One source comes down to us from Plutarch.  In his Parallel Lives, beginning at chapter 63, all the signs point to a bad end:*.html

Another is Suetonius’ The Twelve Caesars, written about A.D. 121*.html

For articles on the Ides of March see JStor:


It turns out other unfortunate things have happened on March 15th

Meleagris gallopavo

Audubon Turkey

Turkeys are native to North America and were first domesticated by the Aztecs. Turkey was probably not the main dish at the first Thanksgiving; it was more likely venison and small game were on the menu. Benjamin Franklin questioned the choice of the Bald Eagle as the national symbol and seems to think the turkey a better choice.

“For my own part I wish the Bald Eagle had not been chosen the Representative of our Country. He is a Bird of bad moral Character. He does not get his Living honestly. You may have seen him perched on some dead Tree near the River, where, too lazy to fish for himself, he watches the Labour of the Fishing Hawk; and when that diligent Bird has at length taken a Fish, and is bearing it to his Nest for the Support of his Mate and young Ones, the Bald Eagle pursues him and takes it from him.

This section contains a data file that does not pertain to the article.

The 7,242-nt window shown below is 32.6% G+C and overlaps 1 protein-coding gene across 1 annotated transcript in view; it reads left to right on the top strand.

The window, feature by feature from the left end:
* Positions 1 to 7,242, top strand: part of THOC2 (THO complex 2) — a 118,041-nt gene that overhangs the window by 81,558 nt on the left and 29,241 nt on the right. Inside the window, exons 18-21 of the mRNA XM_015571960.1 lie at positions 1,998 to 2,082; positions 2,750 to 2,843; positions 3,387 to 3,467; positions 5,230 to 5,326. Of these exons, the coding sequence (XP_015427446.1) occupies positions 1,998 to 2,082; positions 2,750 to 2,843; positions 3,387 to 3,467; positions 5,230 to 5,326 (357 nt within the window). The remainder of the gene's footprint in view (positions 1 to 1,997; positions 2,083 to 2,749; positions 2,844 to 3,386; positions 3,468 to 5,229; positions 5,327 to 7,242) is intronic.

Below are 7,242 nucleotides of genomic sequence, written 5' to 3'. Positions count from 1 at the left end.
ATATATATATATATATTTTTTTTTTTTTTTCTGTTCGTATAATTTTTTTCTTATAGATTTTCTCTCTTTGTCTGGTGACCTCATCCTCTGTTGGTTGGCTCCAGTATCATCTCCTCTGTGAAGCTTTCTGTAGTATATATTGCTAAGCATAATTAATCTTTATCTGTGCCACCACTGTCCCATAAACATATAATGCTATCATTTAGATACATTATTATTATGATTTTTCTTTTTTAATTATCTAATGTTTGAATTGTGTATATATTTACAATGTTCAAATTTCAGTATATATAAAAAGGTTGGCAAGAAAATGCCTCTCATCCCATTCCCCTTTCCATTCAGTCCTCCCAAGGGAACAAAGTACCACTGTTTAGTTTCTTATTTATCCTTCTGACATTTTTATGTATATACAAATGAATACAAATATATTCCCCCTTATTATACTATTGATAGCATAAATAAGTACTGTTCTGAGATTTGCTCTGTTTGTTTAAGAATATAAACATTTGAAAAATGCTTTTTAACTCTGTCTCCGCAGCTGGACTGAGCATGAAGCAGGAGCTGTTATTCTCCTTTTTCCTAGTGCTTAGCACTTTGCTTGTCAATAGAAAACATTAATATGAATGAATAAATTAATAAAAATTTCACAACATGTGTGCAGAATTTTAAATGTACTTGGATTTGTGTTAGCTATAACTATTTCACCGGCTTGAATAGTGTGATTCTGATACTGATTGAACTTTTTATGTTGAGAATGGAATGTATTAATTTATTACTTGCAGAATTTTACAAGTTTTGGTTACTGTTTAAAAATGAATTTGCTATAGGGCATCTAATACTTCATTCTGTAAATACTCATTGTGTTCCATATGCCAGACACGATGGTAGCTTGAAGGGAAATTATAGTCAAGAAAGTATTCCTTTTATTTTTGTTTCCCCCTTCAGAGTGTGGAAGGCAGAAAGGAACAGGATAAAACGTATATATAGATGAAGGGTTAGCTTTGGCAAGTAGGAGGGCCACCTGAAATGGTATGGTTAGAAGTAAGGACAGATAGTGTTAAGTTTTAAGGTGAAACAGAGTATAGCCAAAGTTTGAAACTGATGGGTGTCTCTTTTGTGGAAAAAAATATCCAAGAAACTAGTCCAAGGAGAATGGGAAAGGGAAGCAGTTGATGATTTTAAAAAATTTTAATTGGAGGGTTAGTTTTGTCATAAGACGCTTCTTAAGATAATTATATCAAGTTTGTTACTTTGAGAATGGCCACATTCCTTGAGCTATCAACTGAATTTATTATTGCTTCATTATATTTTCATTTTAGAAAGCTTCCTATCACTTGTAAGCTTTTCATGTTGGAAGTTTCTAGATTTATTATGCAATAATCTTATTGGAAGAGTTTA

With all this injustice, he is never in good case but like those among men who live by sharping & robbing he is generally poor and often very lousy. Besides he is a rank coward: The little King Bird not bigger than a Sparrow attacks him boldly and drives him out of the district. He is therefore by no means a proper emblem for the brave and honest Cincinnati of America who have driven all the King birds from our country.

I am on this account not displeased that the Figure is not known as a Bald Eagle, but looks more like a Turkey. For the Truth the Turkey is in Comparison a much more respectable Bird, and withal a true original Native of America… He is besides, though a little vain & silly, a Bird of Courage, and would not hesitate to attack a Grenadier of the British Guards who should presume to invade his Farm Yard with a red Coat on.”